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on 20 June 2004
Ok I am biased, I am based in Cambridge and have seen them many a time. But this band are different. They can really play and write outstanding songs. They use the full range of tempo and styles whilst keeping a fresh acoustic style. 'Don't leave that woman unattended' is a sing-a-long favourite. This CD is for you if you like alt.country and strong songmanship.
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on 29 February 2004
I 1st saw/heard The Broken Family Band live when the supported Herman Dune at the Cali Backpackers in Edinburgh a few months ago. I was hooked immediately! Country(ish) sounding tunes (from a British band) with amusing story lyrics, simply a must for anyone with a sense of humour and a love of good tunes..
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VINE VOICEon 10 August 2003
I was recommended this CD by a friend and I have to admit that it wasn't what I was expecting after reading the sleeve notes: an indie group from Cambridge it said: I was expecting Brit-pop, Pulp-esque, slightly Oasisy: a pinch of Blur and a hint of Supergrass. Oh no, no, no and thrice no! How wrong I was!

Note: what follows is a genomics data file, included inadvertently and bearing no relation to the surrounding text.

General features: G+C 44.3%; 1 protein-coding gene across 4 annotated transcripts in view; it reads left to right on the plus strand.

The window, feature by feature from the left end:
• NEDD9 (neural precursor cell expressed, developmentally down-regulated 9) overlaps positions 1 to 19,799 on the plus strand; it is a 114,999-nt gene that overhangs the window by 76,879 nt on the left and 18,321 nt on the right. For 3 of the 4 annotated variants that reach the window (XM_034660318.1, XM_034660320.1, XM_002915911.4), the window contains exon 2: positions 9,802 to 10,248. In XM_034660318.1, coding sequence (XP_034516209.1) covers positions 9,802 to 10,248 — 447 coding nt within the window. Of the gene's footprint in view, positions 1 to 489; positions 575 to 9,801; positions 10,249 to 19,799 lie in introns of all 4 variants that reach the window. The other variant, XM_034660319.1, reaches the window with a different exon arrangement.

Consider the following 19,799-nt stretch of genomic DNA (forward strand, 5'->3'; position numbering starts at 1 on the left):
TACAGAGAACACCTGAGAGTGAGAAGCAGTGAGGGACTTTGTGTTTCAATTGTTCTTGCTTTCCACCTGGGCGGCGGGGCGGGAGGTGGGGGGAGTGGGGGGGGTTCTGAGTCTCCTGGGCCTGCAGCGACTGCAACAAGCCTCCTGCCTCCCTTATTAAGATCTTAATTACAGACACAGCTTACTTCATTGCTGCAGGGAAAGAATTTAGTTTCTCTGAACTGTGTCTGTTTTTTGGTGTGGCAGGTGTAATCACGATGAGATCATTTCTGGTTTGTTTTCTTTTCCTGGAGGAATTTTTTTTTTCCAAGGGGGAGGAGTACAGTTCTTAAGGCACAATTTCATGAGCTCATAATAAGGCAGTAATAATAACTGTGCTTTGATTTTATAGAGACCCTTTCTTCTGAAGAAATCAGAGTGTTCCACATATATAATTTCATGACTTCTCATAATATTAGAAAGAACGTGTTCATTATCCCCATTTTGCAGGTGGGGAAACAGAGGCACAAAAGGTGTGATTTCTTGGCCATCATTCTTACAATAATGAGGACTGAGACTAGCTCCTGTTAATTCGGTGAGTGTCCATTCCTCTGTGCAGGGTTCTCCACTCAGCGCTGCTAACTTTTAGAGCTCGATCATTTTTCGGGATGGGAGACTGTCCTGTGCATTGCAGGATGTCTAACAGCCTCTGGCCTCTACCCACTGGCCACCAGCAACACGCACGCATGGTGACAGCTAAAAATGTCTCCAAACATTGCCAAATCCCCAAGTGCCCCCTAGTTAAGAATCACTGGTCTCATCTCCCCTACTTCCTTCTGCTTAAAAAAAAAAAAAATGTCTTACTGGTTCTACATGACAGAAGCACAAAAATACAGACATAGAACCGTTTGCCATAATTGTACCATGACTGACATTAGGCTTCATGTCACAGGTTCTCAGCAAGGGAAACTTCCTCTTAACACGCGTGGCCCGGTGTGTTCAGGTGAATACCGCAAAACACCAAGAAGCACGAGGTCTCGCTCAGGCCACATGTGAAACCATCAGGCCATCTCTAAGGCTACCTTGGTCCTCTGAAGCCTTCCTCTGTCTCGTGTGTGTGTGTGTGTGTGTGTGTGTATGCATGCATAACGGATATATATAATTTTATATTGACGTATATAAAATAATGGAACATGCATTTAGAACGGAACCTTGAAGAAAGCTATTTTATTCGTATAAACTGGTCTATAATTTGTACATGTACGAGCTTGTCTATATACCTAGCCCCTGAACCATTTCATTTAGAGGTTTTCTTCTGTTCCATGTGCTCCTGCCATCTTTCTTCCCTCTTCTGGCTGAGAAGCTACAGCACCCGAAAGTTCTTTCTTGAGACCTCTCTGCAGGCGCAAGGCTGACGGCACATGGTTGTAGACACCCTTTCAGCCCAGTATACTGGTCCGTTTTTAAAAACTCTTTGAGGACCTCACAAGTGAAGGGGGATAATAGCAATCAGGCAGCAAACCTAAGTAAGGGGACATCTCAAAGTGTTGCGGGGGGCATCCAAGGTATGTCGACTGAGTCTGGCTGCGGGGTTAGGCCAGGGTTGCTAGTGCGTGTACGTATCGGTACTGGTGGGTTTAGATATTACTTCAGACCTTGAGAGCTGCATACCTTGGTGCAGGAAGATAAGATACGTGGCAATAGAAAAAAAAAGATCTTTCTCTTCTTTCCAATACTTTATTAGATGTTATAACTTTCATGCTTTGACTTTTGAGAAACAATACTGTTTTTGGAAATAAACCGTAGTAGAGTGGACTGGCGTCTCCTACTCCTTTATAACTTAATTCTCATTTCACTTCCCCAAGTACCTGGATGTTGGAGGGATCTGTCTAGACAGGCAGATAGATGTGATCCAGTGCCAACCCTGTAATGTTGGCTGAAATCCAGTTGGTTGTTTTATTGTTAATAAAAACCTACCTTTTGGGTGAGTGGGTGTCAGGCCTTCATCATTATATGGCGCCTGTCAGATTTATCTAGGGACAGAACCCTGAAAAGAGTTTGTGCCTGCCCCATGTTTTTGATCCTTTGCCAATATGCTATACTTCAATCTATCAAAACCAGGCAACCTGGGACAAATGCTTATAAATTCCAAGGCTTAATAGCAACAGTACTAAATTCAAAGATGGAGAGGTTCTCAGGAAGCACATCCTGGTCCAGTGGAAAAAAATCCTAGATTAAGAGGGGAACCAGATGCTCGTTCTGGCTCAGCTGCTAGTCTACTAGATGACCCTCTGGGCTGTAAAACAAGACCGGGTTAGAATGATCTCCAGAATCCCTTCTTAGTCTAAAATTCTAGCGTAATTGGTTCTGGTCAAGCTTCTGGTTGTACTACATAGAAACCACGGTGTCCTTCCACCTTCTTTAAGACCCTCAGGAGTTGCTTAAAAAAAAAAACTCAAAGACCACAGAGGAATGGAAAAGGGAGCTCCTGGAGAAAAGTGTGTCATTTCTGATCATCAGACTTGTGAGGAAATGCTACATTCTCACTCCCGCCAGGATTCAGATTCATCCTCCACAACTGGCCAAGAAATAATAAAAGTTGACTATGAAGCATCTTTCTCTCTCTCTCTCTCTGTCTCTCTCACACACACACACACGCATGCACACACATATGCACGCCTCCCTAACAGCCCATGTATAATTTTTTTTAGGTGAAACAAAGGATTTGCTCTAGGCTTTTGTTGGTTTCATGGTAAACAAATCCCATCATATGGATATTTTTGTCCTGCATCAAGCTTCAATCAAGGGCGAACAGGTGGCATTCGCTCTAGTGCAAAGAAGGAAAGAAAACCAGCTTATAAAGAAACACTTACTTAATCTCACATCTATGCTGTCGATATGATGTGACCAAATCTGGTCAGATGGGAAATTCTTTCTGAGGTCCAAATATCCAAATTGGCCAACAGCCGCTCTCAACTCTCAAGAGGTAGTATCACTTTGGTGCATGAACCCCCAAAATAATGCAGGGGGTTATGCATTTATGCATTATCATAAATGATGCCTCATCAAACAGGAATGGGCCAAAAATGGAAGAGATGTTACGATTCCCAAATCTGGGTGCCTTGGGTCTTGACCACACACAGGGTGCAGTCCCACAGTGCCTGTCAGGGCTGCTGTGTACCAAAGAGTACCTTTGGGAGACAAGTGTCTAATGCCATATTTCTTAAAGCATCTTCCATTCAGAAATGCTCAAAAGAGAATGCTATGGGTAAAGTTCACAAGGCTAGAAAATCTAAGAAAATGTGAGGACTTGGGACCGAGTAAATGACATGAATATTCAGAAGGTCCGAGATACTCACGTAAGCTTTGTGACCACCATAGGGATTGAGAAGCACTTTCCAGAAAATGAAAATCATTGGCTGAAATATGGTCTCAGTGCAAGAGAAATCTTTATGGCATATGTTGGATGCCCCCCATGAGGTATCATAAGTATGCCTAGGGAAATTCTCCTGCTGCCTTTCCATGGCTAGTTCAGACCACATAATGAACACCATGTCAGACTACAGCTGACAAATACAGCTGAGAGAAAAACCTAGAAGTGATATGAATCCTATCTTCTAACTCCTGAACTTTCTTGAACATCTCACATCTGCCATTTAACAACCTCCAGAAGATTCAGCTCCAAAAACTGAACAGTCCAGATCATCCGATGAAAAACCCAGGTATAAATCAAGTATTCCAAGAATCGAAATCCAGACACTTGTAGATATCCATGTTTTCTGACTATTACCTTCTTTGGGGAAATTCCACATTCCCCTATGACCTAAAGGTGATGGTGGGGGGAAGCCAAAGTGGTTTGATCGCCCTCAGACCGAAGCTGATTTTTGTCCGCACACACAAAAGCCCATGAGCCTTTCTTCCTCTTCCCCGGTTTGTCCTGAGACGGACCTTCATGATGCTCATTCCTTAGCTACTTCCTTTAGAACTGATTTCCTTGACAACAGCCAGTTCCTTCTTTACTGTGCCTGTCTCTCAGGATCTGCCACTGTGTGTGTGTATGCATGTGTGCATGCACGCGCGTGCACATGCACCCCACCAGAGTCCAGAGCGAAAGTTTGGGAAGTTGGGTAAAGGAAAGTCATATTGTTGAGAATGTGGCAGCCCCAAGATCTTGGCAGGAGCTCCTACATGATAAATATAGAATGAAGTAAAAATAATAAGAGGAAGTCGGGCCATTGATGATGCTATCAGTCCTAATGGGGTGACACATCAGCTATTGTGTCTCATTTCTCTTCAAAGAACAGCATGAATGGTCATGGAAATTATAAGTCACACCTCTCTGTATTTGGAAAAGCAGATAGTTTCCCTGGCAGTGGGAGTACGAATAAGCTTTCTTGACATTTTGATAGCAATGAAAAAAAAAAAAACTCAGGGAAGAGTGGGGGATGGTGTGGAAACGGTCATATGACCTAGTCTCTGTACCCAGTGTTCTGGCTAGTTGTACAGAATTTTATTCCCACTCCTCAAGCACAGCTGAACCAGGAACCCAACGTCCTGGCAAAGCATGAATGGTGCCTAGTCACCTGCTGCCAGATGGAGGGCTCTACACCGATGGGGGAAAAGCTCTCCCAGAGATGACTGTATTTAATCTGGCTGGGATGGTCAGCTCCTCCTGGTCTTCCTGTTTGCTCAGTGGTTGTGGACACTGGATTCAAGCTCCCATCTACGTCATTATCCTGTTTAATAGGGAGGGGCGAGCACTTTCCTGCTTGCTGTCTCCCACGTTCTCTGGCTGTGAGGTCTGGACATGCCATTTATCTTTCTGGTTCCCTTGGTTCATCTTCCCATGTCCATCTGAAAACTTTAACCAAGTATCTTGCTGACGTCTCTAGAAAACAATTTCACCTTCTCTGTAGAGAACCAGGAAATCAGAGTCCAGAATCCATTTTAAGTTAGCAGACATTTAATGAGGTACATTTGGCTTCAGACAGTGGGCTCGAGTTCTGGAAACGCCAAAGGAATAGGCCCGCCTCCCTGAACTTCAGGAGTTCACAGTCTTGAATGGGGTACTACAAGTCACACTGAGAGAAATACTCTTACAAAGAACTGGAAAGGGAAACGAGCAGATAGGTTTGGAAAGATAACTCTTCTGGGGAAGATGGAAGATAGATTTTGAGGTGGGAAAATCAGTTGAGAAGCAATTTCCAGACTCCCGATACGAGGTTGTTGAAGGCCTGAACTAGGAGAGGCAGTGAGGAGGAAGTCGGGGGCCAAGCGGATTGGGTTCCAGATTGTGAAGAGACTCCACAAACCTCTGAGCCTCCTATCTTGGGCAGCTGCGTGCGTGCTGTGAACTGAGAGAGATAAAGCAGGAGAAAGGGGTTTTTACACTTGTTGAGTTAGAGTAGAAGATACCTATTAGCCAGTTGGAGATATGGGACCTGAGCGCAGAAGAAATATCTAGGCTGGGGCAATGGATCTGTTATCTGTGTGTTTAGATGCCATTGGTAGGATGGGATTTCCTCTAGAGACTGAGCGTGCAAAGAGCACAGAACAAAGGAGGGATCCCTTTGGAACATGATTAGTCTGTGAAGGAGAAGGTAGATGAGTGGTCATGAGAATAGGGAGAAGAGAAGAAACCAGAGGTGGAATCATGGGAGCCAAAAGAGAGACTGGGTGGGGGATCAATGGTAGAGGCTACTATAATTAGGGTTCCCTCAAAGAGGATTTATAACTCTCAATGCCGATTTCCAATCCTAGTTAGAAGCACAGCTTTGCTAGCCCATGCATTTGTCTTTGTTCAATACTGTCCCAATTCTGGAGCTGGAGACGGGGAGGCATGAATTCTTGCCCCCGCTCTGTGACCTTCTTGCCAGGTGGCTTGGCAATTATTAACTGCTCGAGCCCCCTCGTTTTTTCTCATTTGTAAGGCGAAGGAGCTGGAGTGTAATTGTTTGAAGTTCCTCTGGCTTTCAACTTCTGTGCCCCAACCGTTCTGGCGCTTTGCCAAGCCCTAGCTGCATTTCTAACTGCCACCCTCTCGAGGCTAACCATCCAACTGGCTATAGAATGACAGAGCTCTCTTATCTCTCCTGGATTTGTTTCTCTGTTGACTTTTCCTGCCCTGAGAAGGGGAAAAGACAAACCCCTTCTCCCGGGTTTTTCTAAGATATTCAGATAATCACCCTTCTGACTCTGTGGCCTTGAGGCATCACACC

The Broken Family band are unique in that they somehow manage to sit in the previously uncharted hinterland between indie, folk rock and country and do so amazingly well. The songs are sung in some fantastic Southern US accents that evoke memories of "The Beverly Hillbillies", but fear not, for somehow that works REALLY well! The first track on the album tells the story of a guy who doesn't have the time or inclination to have a relationship: he can get everything he needs from his dog, so where's the point in making any effort? I think everyone can relate to that (well, maybe not the bit with the dog!). The CD moves on through the obscure-yet-lovable "12 Eyes Of Evil", the beautiful instrumental piece "Knut" (the origins and meaning of which I am not sure but I try not to think about them too much. It's a great track so who cares?) and various others, including my personal favourite track "Don't Leave That Woman Unattended" which is one of the best songs I've heard in years.
All round it's a great CD, albeit a little obscure in places. I would highly recommend this to anyone who likes indie, folk rock or country as somehow it manages to be all three at once, which is no mean feat! Hopefully we'll be hearing more from The Broken Family Band in the near future!
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on 30 July 2012
A friend got me to listen to this album, I loved it and instantly became a fan. Every track is brilliant. Buy all their albums! I did.
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on 1 March 2016
Some duds, but generally terrific!